The main aim of the surgical treatment in patient with NSCLC is to achieve complete radical resection with safety margins (R0). The working group of the International Association for the Study of Lung Cancer (ISLAC) established specific criteria to be fulfilled to achieve complete radical resection [5]. Complete surgical resection was stated as complete excision of the primary tumor without leaving any residual tumor tissues; neither microscopic nor macroscopic; at the site of surgery. Moreover, a systematic or lobe specific lymph node dissection should be performed.
It is well known that the treatment of choice for early stages of NSCLC is surgical. There is a comparable value in survival between those patients who had pulmonary resection for NSCLC and the others who did not have surgery for some reasons. Those patients who had received treatment of NSCLC in the form of pulmonary resection had a better survival rates. Early stage disease and T3N1 NSCLC are considered definite indication for surgery [6].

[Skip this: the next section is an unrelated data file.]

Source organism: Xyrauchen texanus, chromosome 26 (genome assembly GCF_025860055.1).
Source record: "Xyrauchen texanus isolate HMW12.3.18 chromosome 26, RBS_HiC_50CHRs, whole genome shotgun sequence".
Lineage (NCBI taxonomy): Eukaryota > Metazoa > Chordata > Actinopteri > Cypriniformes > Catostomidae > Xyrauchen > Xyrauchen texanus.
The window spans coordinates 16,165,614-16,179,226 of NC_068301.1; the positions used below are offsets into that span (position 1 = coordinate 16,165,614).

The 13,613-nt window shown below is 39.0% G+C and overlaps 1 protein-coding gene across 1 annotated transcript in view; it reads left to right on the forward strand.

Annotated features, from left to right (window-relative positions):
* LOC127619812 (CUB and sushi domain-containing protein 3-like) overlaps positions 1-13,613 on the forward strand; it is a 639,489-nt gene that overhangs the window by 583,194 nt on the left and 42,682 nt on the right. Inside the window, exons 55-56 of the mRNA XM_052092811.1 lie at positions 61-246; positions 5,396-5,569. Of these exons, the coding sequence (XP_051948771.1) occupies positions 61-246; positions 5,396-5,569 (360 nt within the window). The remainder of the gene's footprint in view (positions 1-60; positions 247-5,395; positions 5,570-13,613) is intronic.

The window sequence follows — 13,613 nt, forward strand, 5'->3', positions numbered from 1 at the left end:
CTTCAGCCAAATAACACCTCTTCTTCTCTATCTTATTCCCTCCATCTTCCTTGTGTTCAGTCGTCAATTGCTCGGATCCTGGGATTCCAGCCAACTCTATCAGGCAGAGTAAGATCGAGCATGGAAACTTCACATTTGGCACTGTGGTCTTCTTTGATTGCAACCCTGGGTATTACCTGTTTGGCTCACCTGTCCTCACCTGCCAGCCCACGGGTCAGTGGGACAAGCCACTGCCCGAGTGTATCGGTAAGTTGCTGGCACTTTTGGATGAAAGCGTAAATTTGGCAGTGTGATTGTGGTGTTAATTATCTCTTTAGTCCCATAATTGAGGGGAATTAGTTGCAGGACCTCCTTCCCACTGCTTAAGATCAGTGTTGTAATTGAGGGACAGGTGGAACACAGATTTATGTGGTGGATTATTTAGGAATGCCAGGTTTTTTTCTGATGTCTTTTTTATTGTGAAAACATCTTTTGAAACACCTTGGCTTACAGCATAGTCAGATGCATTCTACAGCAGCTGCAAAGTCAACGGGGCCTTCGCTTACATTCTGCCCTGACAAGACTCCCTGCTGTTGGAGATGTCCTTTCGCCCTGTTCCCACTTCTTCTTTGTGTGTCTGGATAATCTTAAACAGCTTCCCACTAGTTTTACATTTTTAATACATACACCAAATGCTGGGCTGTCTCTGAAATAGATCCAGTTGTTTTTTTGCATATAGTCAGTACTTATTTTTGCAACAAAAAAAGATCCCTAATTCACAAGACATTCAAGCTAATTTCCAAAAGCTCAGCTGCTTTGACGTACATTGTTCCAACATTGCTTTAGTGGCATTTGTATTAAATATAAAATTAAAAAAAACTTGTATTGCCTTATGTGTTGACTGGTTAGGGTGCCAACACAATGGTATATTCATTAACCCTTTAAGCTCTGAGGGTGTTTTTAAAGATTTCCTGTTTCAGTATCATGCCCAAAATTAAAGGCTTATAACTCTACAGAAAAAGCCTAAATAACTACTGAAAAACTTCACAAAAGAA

Resectability and operability of a primary NSCLC depend on several factors that include clinical staging, intraoperative staging, and functional status of the patient. Hence, a detailed cardio-pulmonary evaluation of the patient is essential to determine the operability and extent of resection [7].
Types of pulmonary resection for lung cancer
There are different types of pulmonary resection that could be performed for patients with NSCLC. Van Schil et al. [4] have summarized these types of pulmonary resection in their publication. Pulmonary resections could be divided into three main categories. The first one is the standard pulmonary resection which include either lobectomy, bi-lobectomy or pneumonectomy. The second main type of pulmonary resection is the lung parenchyma sparing surgery and it includes either segmentectomy or wedge resection or sleeve pulmonary resections. The third main type of pulmonary resection is extended pulmonary resections or en-bloc resection that may include resection of any other structure inside the chest beside the resection of the lung in order to achieve R0 resection margins.
Lobectomy is considered the surgery of choice for cancers that are confined to a single lobe and it is the standard surgery that should be performed in such cases [8]. The role of lung parenchyma saving pulmonary resections or wide-wedge resection is being reconsidered for very early lung cancer following large screening programs for lung cancer. This is attributed to the findings of non-solid or partially-solid ground glass opacities, what is named as ground-glass opacity [9].